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From Olajuwon to Embiid How Africa’s relationship with American hoops has evolved

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Sports Africa Network recently hosted a roundtable with five basketball players from the African continent. The discussion revealed the tremendous potential the sport has for enhancing mutual understanding between Africa and the USA, while highlighting the challenges remaining.

Thirteen Africa-born men play in the NBA today, nearly enough to fill a team roster. That roster would include Cameroon stars Joel Embiid and Pascal Siakam. Both men command impressive contracts and substantial social media followings.

The growing African presence in the NBA, WNBA, and in the NCAA for that matter, attests to an evolving relationship between basketball on the African continent and in the country where it was invented.

The first African-born player to join the NBA was Hakeem Olajuwon in 1983. Eleven years later, he won an NBA championship and was named Finals MVP with the Rockets. Yet players on both sides of the Atlantic at times displayed a lack of awareness of one another.

In the case of Manute Bol, it was an innocence about a game that was decidedly foreign to him: “The first time I tried to dunk, I caught my teeth in the net and lost a couple of teeth.”

For Charles Barkley, it was more a case of ignorance, or perhaps bombast. During the near mythic Dream Team run in the 1992 Barcelona Olympics, Barkley remarked on his tussles with an Angolan player, “Somebody hits me, I’m going to hit him back. Even if it does look like he hasn’t eaten in a couple weeks. I thought he was going to pull a spear on me.”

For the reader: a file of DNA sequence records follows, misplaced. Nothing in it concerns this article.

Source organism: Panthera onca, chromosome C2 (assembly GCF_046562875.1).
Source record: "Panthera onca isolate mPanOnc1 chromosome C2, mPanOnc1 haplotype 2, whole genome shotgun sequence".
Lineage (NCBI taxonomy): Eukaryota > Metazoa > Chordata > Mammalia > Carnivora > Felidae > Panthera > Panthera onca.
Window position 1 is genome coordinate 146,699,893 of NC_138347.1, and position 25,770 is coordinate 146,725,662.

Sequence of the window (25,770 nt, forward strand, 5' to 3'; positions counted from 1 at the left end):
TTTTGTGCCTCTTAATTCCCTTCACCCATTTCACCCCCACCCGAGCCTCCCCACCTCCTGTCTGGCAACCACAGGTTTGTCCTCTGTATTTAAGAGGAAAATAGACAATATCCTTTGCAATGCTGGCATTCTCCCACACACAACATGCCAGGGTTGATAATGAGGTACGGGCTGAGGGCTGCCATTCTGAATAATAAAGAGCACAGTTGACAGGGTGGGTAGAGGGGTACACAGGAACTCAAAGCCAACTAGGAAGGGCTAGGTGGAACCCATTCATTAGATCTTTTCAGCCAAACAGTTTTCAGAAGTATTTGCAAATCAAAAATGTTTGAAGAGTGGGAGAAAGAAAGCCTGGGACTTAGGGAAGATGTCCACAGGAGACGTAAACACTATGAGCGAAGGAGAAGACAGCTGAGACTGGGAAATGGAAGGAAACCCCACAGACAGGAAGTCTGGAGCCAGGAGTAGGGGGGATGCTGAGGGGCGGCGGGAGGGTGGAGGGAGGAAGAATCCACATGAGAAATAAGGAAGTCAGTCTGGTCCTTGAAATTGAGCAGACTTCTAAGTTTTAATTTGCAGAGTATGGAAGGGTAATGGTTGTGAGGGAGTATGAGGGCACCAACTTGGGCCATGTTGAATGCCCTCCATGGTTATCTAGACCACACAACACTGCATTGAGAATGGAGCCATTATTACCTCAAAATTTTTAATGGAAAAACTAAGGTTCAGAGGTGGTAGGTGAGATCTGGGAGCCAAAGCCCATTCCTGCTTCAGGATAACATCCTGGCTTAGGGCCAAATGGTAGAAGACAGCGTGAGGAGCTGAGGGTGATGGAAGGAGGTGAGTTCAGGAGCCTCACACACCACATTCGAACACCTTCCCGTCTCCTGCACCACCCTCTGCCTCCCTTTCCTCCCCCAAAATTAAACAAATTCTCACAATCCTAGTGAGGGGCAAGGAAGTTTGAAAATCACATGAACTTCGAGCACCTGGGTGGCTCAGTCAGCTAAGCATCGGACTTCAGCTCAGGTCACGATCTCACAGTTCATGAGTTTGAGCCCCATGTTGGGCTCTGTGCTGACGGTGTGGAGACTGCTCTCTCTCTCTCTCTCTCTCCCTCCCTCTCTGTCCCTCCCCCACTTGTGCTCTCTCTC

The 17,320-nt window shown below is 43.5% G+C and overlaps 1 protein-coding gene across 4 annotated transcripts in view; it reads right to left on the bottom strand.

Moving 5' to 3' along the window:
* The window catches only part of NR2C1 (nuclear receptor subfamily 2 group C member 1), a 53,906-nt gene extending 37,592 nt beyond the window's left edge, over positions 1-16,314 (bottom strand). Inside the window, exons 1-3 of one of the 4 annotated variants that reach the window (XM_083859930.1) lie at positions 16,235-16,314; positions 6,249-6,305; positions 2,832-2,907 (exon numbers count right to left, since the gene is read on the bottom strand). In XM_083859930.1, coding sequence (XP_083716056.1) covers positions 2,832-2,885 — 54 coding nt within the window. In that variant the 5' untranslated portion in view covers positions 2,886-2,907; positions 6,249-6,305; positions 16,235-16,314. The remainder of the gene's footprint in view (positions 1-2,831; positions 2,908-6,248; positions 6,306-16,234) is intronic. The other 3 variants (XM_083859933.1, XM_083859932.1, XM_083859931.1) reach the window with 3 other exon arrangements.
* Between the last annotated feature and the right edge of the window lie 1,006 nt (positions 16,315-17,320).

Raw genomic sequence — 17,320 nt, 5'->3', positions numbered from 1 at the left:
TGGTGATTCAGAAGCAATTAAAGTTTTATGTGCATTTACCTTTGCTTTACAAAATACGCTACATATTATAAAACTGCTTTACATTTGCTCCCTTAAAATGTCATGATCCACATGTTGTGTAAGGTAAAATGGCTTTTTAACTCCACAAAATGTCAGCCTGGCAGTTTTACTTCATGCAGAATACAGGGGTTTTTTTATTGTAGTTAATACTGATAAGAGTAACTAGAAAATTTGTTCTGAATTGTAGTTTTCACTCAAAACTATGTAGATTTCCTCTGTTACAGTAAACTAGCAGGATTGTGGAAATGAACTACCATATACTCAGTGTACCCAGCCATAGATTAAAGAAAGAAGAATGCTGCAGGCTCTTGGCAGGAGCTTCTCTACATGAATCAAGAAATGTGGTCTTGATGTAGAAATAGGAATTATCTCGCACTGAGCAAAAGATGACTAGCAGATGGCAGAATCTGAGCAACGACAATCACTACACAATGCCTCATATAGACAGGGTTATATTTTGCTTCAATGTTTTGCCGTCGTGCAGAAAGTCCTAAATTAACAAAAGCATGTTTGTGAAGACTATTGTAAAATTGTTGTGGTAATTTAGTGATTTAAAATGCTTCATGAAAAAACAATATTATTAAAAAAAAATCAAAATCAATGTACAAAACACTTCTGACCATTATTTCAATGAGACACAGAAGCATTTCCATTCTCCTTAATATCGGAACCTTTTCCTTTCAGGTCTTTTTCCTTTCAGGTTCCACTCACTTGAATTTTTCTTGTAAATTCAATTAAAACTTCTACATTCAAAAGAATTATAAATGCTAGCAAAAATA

Comments of this sort have largely disappeared. We seem to have moved beyond the cartoonish plots of movies like “The Air Up There.” Yet the media still seem to favor narratives of young Africans escaping famine and warlords to chart the success of African basketball players in the United States.

Invariably, the basketball ingenues are “discovered” by the American coach, but this storyline often neglects the positive attributes of African culture that produce a resilient, talented young athlete.

And it was only six years ago that Danny Ferry said about fellow former Duke Blue Devil Luol Deng, “He’s a good guy on the cover, but he’s an African. He has a little two step in him, says what you like to hear, but behind closed doors he could be killing you.”

This is why it is encouraging to hear the words of Anicet Lavodrama of the Central African Republic, a former center for Houston Baptist University in the 1980s who was drafted by the LA Clippers in 1985.

Lavodrama, during the roundtable, argued that many Americans learn about Africa through players like Olajuwon, Hall of Fame inductee Dikembe Mutombo of the Democratic Republic of the Congo, and others. African NBA stars may possess special appeal for Black Americans, Lavodrama suggests.

Through the lives of these globetrotting athletes, they may “learn about their origins” and “mentally travel to Congo, Senegal and Cameroon.”

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2:31

Anicet Lavodrama explains why NBA players like Joel Embiid and Pascal Siakam are so important for Africa.

Sports historian Lindsay Krasnoff also related during the roundtable that the NBA’s investment in the new Basketball Africa League has forced Americans to look at Africa through a different lens, leaving many now “wanting to learn more.”

“Basketball is a luxury”

According to players from Africa, basketball on the continent remains a sport beyond the financial means of most families. Former WNBA player and member of the Senegales sports Hall of Fame Astou Ndiaye describes basketball in Africa as a luxury sport.

French-Beninois basketball player Isabelle Yacoubou, an Olympic silver medalist with France, lamented that most African families cannot afford sneakers and a ball for their child to play basketball.